Poll: Americans Fear Cyber Attacks
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Poll results released this week indicate that more than 70% of Americans don't have much confidence in the government's ability to adequately protect against attacks on the Internet and computer systems.
The report is the latest manifestation of Americans' insecurity in the wake of the Sept. 11 attacks. As corporations invest heavily in security to protect their systems, there may be a lesson for them: Calming fears could be good for business. Understand your customers' fears and use this opportunity to communicate that your infrastructure and data protection is an important part of your overall focus in IT.
According to the poll of 800 adults at the end of November by the Information Technology Association of America (ITAA) and security software firm Tumbleweed Communications, 74% of Americans fear their personal information on the Internet could be stolen or used for malicious purposes.
Similarly, 74% said they're concerned that cyber attacks could target critical infrastructure assets like telephone networks or power plants.
Among the results of the survey:
- 35% of Americans are "very concerned" about Internet and computer security and 36% are "somewhat concerned."
- 33% are "very worried" about their personal information on the Internet being stolen or misused; 41% are "somewhat worried."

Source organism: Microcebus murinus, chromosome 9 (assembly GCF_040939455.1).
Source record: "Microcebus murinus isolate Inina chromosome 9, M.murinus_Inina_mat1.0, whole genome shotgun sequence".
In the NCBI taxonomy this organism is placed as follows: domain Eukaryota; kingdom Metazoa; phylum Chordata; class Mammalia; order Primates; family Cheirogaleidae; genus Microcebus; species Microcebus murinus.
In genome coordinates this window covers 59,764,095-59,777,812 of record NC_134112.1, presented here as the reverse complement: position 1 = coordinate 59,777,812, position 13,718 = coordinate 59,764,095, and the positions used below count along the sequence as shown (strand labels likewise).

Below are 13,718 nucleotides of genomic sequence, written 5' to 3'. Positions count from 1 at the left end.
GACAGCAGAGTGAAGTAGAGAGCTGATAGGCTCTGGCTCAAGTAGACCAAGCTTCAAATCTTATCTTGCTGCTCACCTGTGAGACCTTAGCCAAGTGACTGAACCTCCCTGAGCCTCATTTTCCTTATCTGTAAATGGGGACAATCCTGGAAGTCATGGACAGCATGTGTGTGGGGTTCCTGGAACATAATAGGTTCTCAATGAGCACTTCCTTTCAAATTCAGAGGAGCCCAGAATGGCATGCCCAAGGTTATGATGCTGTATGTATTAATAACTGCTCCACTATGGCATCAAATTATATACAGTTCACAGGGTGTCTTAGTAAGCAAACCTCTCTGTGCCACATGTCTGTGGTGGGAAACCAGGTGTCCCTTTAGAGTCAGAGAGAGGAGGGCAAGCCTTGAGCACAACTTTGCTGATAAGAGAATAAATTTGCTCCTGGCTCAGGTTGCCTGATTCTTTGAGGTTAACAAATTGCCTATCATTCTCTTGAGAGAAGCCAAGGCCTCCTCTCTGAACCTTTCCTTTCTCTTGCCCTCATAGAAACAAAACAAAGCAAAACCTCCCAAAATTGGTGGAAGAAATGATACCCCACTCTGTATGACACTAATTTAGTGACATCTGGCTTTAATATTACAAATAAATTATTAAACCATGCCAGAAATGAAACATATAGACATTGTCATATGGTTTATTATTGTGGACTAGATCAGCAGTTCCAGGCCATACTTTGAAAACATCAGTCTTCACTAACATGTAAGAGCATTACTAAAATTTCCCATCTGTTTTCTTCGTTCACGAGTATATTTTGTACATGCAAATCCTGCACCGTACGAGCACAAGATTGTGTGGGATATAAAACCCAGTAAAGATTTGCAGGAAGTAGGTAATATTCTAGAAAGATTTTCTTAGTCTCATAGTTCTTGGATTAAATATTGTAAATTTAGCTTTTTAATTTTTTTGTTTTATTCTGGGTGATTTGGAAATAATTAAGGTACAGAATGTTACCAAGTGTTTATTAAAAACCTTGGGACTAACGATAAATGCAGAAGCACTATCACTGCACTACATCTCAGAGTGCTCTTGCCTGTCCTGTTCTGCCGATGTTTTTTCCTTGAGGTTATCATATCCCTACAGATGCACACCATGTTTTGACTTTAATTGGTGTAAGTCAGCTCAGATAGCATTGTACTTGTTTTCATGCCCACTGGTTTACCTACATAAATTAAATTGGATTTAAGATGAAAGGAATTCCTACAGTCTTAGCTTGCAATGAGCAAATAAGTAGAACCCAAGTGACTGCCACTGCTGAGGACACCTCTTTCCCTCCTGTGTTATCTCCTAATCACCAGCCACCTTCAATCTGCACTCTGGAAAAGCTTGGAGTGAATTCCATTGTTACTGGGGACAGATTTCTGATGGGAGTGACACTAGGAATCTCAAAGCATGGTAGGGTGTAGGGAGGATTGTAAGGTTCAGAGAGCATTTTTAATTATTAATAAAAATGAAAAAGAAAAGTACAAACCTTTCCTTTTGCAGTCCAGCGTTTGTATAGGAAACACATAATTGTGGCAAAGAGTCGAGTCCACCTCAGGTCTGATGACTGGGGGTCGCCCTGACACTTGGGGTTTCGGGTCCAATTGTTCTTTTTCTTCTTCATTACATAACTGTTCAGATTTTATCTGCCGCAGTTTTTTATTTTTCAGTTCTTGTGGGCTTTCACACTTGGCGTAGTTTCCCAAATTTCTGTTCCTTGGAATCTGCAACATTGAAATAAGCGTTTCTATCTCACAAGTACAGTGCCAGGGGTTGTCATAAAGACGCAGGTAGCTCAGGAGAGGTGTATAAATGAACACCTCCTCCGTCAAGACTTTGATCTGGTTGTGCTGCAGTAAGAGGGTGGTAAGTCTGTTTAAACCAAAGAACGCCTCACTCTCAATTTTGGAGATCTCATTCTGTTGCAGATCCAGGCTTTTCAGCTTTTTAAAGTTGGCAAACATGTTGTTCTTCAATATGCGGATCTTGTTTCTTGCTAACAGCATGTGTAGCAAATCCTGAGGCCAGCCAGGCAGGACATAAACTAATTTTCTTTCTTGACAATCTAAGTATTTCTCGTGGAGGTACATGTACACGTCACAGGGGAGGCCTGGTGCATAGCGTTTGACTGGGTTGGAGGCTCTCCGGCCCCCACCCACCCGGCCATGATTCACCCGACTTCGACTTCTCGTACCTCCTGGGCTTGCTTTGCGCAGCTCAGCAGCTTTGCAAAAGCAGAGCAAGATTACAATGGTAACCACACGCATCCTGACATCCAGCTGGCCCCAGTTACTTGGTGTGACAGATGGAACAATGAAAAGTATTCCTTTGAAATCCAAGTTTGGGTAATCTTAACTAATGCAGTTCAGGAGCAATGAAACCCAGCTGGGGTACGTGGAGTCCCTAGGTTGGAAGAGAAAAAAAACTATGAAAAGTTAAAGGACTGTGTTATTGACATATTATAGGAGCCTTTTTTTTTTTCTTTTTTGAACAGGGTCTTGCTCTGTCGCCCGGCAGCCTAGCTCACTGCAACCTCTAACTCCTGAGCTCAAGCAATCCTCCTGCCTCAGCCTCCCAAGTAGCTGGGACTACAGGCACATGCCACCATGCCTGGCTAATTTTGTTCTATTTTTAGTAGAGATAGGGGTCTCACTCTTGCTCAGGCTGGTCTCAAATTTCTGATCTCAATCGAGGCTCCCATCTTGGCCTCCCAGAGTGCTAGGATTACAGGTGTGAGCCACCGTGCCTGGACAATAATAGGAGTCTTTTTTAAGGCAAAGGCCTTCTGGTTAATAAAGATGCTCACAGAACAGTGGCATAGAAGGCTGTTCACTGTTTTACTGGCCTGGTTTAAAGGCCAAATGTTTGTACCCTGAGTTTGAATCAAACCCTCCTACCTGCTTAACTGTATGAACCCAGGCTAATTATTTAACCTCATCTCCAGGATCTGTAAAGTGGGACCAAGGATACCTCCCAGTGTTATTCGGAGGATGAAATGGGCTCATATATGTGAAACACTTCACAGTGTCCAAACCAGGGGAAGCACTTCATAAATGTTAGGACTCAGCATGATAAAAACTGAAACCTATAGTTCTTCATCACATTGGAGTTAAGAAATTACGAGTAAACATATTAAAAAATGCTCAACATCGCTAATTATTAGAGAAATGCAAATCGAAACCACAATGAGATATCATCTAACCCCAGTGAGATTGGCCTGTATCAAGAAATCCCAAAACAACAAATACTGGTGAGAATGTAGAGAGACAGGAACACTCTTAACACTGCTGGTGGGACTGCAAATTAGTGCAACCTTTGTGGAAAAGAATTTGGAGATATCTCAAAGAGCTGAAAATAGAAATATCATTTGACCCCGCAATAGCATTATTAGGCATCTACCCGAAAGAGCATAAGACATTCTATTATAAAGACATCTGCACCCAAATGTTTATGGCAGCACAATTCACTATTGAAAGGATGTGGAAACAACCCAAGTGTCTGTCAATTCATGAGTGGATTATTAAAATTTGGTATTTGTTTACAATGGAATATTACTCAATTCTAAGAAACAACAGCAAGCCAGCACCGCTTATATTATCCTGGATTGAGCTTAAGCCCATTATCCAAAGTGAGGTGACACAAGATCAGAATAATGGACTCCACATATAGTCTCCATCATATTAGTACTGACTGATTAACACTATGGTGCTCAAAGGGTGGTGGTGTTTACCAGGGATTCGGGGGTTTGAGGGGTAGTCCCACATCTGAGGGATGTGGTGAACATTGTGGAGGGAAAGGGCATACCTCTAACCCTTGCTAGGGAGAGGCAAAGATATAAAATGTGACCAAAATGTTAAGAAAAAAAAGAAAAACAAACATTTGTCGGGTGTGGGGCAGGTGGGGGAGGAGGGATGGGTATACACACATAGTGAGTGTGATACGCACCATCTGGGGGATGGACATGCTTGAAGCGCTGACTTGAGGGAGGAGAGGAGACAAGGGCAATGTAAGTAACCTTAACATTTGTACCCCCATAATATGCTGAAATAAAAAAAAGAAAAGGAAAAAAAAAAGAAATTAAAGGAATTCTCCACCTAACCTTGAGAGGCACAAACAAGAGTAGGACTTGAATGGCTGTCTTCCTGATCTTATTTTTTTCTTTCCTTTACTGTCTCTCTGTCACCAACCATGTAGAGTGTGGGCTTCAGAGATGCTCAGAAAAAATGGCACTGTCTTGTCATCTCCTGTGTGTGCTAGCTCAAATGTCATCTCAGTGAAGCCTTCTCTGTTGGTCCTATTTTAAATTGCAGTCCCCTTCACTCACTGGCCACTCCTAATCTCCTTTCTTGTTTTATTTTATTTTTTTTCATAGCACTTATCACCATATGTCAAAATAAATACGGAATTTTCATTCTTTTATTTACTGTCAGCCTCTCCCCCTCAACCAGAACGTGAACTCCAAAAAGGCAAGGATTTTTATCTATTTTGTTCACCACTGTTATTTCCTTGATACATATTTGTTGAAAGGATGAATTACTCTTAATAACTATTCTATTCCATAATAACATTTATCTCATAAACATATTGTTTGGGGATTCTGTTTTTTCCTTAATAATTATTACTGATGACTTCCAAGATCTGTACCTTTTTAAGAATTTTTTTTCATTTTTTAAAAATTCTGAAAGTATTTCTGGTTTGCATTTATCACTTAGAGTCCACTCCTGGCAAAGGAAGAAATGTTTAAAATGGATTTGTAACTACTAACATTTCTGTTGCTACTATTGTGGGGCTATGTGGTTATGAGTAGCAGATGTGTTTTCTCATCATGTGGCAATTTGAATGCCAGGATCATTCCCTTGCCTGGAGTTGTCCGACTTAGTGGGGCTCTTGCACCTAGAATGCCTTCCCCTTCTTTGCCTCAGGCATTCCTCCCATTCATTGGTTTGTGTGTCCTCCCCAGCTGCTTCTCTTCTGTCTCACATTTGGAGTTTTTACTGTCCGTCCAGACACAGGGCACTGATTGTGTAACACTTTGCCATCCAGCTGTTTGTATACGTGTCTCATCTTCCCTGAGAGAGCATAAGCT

- 78% are either "very" or "somewhat" concerned that their government-held personal information could be misused.
- 74% are worried about terrorists using the Internet to launch cyber-attacks against critical infrastructure.
- 17% expressed "complete faith" in the ability of the U.S. government to prevent cyber attacks against agencies, 54% have "some" faith and 17 percent said they have "very little faith."
- Only 17% of respondents expressed "complete faith" in the ability of the U.S. government to prevent cyber attacks against its agencies; 54% said they have "some" faith and 17 percent said they have "very little faith."
- Few of those surveyed appear concerned that their e-mail will be subject to government sleuthing. Only 10% said they are "a lot more" concerned about federal authorities monitoring or reading their e-mail, while 14 percent said they are "somewhat more" concerned.
- Following the Anthrax mailings, e-mail has not become a replacement for paper mail. Only 3% have made a significant shift to e-mail to avoid paper mail.
"This survey reinforces the concern and heightened awareness for security in all forms of communication including e-mail and transactions via the Internet," said Jeffrey C. Smith, chairman and CEO of Tumbleweed. "Americans are much more aware and concerned about information on the Internet being misused."